This month's theme is "how to." Be sure to check out the contributing bloggers' posts, linked at the bottom of this post.
My contribution is on how to stop using a nipple shield.
We get started using nipple shields for a number of reasons, but it usually comes down to babies' inability to latch, or latch well, without one. That might be because of inverted or flat nipples, a sucking or tongue problem, prematurity, 'nipple confusion' from bottle use, and even overactive let down. They can be lifesavers. In some hospitals they're treated like contraband; in others they're handed out like candy.
Whatever the reason for getting started with nipple shields, it's often hard to stop using them. That's because babies get used to latching with them. It's another form of 'nipple confusion,' which is really a misnomer, because babies are rarely confused - it's more accurate to call it a 'nipple preference.' Most mothers I know don't like using them - they get lost, or you feel petrified that you'll forget it at home. Most mothers find it harder to nurse in public with them, too. And for some mothers it's a big disappointment to not be able to nurse without one.
I should also say that some mothers want to use nipple shields long term, and if they're happy doing that I think that's just fine.
But if you want to get rid of the shield, how to you break the habit? Here are my suggestions:
Start early. It isn't always possible to work on this right away, I know, but I have seen babies wean off of nipple shields in the first week when mothers have really focused on it. Medela's instructions for their nipple shields suggest: "If the Nipple Shield is being used for a baby having difficulty latching onto the breast, remove the nipple shield after a minute or two of breastfeeding...Continue to do this with each feeding until the baby is able to latch-on without the shield. Some babies need only one or two sessions with the shields, while others may need more."
If your baby has developed the preference, remember some basic things. The best resource I've seen on this topic is at kellymom.com. There are many great suggestions on that page, and they represent some basic ideas:
1) Try to make your nipple feel more like the shield before attempting to nurse without it. You can do this by rolling it between your fingers, pumping, or even putting something cold on them before nursing.
2) Don't force it. It doesn't work, and it'll just make you both upset. You also don't want your baby to associate being at the breast with a fight. So if you feel your blood pressure rising, or if your baby seems distressed, take a break and try it another time.
3) Try it when your baby is less likely to notice that it's not there. For example, try not using it on the second breast after nursing with it on the first. Or try it when your baby is sleepy, or not hungry. They tend to have a lot of difficulty when they're ravenously hungry.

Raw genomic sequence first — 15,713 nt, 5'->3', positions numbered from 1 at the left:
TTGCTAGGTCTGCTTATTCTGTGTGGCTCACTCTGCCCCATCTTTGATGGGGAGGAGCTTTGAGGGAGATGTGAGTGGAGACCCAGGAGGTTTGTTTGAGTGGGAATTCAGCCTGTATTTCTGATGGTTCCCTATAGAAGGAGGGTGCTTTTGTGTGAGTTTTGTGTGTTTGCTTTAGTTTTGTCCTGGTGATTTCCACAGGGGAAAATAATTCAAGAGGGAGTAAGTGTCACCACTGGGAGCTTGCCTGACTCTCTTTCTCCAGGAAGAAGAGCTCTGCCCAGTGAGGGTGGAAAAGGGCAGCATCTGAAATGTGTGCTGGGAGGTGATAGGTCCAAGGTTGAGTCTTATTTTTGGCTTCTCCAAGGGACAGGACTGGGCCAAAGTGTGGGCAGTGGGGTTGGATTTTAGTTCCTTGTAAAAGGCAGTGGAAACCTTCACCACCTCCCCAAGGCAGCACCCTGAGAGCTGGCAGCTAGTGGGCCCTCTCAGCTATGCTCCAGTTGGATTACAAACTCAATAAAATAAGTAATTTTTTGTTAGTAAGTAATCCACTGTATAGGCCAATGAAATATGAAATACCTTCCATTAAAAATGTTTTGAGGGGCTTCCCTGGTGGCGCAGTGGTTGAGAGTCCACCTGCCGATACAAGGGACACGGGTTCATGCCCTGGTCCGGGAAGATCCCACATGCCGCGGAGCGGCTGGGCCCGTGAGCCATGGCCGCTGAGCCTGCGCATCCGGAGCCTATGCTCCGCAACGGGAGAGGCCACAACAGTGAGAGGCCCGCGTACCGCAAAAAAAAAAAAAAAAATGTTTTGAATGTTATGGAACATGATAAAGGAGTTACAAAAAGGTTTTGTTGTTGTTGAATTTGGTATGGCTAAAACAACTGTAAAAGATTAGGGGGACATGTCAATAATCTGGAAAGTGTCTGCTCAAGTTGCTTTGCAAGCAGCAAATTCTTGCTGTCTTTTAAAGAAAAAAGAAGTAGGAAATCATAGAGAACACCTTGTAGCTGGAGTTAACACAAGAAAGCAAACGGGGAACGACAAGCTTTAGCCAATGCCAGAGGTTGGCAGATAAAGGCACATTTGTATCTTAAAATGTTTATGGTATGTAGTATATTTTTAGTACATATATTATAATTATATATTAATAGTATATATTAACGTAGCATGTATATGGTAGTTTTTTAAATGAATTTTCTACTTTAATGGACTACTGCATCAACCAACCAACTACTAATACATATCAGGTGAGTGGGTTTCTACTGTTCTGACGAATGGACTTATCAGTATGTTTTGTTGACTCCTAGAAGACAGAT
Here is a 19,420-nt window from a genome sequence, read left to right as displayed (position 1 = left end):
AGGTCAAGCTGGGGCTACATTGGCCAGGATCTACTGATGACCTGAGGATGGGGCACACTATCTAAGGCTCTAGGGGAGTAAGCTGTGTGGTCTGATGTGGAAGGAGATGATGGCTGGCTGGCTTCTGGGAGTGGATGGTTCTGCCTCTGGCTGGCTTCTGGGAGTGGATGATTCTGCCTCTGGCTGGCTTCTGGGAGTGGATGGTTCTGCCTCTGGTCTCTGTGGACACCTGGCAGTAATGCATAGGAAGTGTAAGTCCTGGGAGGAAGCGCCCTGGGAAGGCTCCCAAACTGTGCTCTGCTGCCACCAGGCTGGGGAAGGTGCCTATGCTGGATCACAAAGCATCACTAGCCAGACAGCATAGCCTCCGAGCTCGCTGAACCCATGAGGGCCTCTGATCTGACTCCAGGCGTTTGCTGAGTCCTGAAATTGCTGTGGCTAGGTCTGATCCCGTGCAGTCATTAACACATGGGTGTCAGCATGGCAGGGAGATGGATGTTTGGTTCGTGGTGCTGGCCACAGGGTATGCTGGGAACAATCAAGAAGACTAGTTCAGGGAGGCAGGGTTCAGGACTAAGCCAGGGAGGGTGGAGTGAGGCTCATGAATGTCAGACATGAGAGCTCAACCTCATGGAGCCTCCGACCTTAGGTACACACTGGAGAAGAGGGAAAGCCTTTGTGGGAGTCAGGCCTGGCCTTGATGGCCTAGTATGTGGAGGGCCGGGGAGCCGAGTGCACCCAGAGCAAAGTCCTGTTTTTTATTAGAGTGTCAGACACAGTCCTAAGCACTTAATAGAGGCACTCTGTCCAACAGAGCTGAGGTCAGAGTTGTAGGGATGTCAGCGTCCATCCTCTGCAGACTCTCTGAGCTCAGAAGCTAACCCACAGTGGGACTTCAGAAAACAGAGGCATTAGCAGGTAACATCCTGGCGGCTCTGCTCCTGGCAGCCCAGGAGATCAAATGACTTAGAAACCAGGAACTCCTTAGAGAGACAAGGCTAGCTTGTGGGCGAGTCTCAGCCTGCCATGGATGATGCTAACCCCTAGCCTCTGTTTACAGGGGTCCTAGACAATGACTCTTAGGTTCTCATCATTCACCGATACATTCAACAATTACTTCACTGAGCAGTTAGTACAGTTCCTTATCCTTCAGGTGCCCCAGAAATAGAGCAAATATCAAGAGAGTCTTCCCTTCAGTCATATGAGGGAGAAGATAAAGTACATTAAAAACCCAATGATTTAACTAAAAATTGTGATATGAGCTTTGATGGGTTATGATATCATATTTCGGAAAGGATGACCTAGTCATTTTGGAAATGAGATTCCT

Try self attachment. I've seen this work a few times, and it's amazing. Try this when your baby is a little hungry (but not ravenous), and in a quiet alert state. Take off your shirt and strip your baby down to a diaper. Place your baby on your chest, between your breasts, with his head under your chin. Support him, but make sure he's free to move on his own. He will probably "bop" his head against your chest a few times, and then start sliding down toward one breast. Let him do this, and just move his bottom to the opposite side to help. Then wait. He just might latch on without the shield on his own. Even one suck without it is a triumph and a sign of progress.
Have patience. This can take some time, and it happens gradually, in my experience. Then one day, your baby refuses to nurse with it. Sometimes this takes six days, sometimes it takes six weeks, or even six months! So have patience and faith. It'll all work out.
Expect to re-learn latching. Latching with a nipple shield is not like latching without one, and if the reason for the nipple shield was a sucking problem, your journey might not end when you stop using the shield. If you find yourself having any pain once you've ditched the shield, get some experienced help right away.
Don't miss these posts from other bloggers (updated throughout the day):
- Marketing Mama: How to pump successfully at work
- Mama Saga: How to breastfeed (or just look like you know what you're doing)
- BabyReady: How to get baby to take a bottle
- Strocel: How to get breastfeeding off to a good start
- Baby Carriers Down Under: How to breastfeed hands-free
- Blacktating: How to treat a cold while breastfeeding
- Breastfeeding Moms Unite: How to become a breastfeeding support professional
- Breastfeeding Mums: How to wean a breastfed toddler
- Mama Knows Breast: How to get a spouse to help with breastfeeding
- Breastfeeding 1-2-3: How to teach your baby nursing manners
- Zen Mommy: Using YouTube to stop nosey questions!
- Natural Birth and Baby Care: How to improve milk supply through nutrition
- Happy Bambino: How to deal with unsupportive family members
- Tiny Grass: Tandem nursing: How to do it without driving yourself and your nurslings crazy
- The Bee in your Bonnet: How to be comfortable around nursing mothers
- MoBleez: How to naturally increase your milk supply - try seaweed
- Milk Act: How to care for a sick nursling
- Maher Family Grows: How to to increase milk supply using supplements